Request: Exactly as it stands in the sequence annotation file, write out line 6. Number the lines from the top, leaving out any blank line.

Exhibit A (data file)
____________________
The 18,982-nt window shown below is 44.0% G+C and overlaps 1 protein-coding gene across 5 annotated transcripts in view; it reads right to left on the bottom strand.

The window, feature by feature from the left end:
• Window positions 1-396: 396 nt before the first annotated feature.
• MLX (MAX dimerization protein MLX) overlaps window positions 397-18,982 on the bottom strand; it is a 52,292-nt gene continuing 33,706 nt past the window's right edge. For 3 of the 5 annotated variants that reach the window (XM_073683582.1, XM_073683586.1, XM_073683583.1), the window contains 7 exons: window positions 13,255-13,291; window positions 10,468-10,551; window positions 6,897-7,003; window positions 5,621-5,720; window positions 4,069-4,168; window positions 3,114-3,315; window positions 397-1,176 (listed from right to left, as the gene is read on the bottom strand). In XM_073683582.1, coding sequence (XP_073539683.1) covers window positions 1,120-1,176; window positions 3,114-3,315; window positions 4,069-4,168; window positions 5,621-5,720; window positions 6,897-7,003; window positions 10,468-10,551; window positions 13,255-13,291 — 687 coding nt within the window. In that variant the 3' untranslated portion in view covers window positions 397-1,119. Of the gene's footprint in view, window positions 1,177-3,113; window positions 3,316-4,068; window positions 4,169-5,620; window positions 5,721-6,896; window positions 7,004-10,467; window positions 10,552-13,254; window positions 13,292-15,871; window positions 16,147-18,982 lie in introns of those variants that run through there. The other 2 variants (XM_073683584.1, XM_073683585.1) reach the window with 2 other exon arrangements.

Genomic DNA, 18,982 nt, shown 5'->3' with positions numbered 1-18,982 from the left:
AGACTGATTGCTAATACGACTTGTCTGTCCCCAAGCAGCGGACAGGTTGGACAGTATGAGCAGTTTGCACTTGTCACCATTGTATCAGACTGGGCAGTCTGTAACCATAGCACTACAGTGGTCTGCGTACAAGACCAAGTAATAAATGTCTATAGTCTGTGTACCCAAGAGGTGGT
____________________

AGACTGATTGCTAATACGACTTGTCTGTCCCCAAGCAGCGGACAGGTTGGACAGTATGAGCAGTTTGCACTTGTCACCATTGTATCAGACTGGGCAGTCTGTAACCATAGCACTACAGTGGTCTGCGTACAAGACCAAGTAATAAATGTCTATAGTCTGTGTACCCAAGAGGTGGT